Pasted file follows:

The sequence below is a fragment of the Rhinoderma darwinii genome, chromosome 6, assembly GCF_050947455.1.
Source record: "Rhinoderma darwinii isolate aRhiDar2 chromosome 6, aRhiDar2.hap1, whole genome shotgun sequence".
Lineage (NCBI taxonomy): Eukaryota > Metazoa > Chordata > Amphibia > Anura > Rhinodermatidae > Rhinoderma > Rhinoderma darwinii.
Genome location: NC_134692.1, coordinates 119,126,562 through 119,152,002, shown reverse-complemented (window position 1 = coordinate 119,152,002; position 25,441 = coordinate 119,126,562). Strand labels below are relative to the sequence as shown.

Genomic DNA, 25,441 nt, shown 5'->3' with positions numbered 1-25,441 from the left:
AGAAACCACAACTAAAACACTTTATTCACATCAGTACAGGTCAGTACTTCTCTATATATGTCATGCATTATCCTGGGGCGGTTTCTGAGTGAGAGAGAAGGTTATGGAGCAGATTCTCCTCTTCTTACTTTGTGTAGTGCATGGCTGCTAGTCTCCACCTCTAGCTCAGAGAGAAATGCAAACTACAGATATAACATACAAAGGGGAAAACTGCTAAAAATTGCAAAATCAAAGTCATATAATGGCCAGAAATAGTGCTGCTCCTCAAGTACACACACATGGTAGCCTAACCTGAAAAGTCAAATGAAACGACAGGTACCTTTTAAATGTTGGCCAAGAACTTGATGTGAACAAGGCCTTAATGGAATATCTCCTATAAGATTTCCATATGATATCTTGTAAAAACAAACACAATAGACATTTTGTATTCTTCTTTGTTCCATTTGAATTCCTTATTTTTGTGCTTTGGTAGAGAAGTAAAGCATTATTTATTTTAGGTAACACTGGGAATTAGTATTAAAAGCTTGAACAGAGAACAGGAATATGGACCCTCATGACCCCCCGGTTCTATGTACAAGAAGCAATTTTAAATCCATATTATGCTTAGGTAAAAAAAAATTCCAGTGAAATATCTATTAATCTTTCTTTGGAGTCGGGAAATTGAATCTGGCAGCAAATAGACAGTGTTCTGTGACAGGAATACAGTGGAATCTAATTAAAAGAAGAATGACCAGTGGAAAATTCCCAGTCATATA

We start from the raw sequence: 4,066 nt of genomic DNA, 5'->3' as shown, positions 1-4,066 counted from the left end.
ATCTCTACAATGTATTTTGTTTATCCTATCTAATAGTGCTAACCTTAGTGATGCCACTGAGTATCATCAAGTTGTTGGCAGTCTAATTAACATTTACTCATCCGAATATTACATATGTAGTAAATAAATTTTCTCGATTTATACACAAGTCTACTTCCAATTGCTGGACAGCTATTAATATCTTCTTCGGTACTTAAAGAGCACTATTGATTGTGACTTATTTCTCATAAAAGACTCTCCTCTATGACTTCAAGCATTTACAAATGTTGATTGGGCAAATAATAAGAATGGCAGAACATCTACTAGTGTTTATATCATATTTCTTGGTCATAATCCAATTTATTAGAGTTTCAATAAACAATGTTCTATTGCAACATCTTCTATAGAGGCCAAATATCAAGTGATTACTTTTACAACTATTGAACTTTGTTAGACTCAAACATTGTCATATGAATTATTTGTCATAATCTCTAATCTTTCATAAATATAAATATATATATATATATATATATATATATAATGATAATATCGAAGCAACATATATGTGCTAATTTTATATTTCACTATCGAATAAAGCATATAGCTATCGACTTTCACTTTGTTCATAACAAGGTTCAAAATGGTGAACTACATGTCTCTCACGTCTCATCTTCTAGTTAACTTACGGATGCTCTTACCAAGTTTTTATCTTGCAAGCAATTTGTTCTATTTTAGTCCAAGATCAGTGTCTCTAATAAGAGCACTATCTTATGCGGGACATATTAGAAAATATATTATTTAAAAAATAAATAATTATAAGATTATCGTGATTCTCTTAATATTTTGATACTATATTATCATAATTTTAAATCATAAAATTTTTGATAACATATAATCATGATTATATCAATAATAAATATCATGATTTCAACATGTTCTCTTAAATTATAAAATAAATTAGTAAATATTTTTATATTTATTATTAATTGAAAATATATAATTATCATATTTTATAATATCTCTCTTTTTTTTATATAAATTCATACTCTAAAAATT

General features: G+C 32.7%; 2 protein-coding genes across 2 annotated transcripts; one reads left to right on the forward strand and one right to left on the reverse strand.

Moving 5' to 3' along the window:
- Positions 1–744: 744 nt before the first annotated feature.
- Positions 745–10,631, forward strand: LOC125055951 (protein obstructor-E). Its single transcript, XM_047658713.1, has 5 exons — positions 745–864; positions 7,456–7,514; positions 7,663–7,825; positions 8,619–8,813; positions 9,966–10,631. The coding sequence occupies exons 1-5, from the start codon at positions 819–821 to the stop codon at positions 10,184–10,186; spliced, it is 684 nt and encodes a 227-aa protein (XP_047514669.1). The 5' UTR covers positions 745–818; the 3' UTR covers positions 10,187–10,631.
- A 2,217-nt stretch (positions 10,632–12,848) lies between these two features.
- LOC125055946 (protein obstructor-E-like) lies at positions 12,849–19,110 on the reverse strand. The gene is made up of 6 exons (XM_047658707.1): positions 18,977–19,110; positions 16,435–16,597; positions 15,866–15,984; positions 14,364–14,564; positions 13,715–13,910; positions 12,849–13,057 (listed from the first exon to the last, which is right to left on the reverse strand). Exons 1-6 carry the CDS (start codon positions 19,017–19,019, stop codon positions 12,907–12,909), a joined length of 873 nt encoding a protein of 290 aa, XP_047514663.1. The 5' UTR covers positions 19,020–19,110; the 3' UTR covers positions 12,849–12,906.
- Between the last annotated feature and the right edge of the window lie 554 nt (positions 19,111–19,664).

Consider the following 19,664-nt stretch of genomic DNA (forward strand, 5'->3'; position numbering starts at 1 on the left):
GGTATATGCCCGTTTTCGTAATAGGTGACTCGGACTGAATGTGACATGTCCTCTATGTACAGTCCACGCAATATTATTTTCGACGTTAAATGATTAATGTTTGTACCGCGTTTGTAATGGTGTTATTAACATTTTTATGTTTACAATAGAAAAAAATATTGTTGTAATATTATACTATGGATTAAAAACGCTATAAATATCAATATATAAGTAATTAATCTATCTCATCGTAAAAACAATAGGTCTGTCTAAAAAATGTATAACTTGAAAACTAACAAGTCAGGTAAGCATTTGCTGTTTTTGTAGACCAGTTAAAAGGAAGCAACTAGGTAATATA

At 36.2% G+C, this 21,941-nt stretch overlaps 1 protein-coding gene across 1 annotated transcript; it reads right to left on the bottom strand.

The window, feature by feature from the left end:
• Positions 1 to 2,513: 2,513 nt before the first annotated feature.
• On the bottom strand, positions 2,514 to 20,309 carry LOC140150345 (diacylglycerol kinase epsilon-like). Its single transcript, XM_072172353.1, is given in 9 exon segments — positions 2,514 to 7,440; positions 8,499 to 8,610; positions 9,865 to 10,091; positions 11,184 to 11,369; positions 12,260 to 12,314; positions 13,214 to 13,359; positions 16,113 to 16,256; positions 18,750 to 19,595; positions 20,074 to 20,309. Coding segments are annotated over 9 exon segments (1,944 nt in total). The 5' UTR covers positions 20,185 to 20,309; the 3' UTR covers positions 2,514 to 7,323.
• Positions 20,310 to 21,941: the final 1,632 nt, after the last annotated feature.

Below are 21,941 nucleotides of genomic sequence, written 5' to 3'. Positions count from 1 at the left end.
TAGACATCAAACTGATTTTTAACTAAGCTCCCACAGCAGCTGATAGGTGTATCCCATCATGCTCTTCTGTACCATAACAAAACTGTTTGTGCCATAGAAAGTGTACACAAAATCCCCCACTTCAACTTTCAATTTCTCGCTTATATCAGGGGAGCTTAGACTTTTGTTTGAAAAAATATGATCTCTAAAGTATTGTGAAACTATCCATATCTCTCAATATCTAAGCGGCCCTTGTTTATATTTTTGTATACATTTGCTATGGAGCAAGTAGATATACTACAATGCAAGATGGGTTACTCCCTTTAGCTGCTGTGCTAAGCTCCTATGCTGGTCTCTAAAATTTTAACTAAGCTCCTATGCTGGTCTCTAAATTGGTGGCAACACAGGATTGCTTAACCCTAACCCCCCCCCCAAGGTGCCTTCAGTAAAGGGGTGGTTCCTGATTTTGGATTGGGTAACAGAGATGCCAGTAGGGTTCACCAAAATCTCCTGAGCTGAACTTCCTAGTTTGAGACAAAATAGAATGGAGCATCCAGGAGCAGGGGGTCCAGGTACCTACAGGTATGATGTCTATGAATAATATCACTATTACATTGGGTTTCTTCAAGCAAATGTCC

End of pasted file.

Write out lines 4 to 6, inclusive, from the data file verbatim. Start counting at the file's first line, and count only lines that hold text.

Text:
Genome location: NC_134692.1, coordinates 119,126,562 through 119,152,002, shown reverse-complemented (window position 1 = coordinate 119,152,002; position 25,441 = coordinate 119,126,562). Strand labels below are relative to the sequence as shown.

Genomic DNA, 25,441 nt, shown 5'->3' with positions numbered 1-25,441 from the left:
AGAAACCACAACTAAAACACTTTATTCACATCAGTACAGGTCAGTACTTCTCTATATATGTCATGCATTATCCTGGGGCGGTTTCTGAGTGAGAGAGAAGGTTATGGAGCAGATTCTCCTCTTCTTACTTTGTGTAGTGCATGGCTGCTAGTCTCCACCTCTAGCTCAGAGAGAAATGCAAACTACAGATATAACATACAAAGGGGAAAACTGCTAAAAATTGCAAAATCAAAGTCATATAATGGCCAGAAATAGTGCTGCTCCTCAAGTACACACACATGGTAGCCTAACCTGAAAAGTCAAATGAAACGACAGGTACCTTTTAAATGTTGGCCAAGAACTTGATGTGAACAAGGCCTTAATGGAATATCTCCTATAAGATTTCCATATGATATCTTGTAAAAACAAACACAATAGACATTTTGTATTCTTCTTTGTTCCATTTGAATTCCTTATTTTTGTGCTTTGGTAGAGAAGTAAAGCATTATTTATTTTAGGTAACACTGGGAATTAGTATTAAAAGCTTGAACAGAGAACAGGAATATGGACCCTCATGACCCCCCGGTTCTATGTACAAGAAGCAATTTTAAATCCATATTATGCTTAGGTAAAAAAAAATTCCAGTGAAATATCTATTAATCTTTCTTTGGAGTCGGGAAATTGAATCTGGCAGCAAATAGACAGTGTTCTGTGACAGGAATACAGTGGAATCTAATTAAAAGAAGAATGACCAGTGGAAAATTCCCAGTCATATA